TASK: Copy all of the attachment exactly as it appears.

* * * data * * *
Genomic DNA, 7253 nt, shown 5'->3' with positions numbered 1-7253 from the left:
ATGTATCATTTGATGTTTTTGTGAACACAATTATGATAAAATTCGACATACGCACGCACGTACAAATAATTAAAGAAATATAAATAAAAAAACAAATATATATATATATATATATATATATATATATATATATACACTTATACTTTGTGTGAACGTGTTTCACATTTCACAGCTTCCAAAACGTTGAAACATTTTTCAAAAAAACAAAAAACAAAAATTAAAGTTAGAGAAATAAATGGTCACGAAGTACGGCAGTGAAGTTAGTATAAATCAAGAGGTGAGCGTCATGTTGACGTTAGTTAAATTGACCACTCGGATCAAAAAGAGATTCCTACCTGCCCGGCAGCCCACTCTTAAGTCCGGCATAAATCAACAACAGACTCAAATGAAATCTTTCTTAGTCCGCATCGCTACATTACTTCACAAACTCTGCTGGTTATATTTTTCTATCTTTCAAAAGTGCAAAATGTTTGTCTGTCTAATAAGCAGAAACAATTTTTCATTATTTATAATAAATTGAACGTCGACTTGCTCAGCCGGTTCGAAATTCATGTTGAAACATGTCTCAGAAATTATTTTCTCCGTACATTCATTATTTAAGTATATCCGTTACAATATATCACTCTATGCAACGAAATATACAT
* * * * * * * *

Genomic DNA, 7253 nt, shown 5'->3' with positions numbered 1-7253 from the left:
ATGTATCATTTGATGTTTTTGTGAACACAATTATGATAAAATTCGACATACGCACGCACGTACAAATAATTAAAGAAATATAAATAAAAAAACAAATATATATATATATATATATATATATATATATATATATACACTTATACTTTGTGTGAACGTGTTTCACATTTCACAGCTTCCAAAACGTTGAAACATTTTTCAAAAAAACAAAAAACAAAAATTAAAGTTAGAGAAATAAATGGTCACGAAGTACGGCAGTGAAGTTAGTATAAATCAAGAGGTGAGCGTCATGTTGACGTTAGTTAAATTGACCACTCGGATCAAAAAGAGATTCCTACCTGCCCGGCAGCCCACTCTTAAGTCCGGCATAAATCAACAACAGACTCAAATGAAATCTTTCTTAGTCCGCATCGCTACATTACTTCACAAACTCTGCTGGTTATATTTTTCTATCTTTCAAAAGTGCAAAATGTTTGTCTGTCTAATAAGCAGAAACAATTTTTCATTATTTATAATAAATTGAACGTCGACTTGCTCAGCCGGTTCGAAATTCATGTTGAAACATGTCTCAGAAATTATTTTCTCCGTACATTCATTATTTAAGTATATCCGTTACAATATATCACTCTATGCAACGAAATATACAT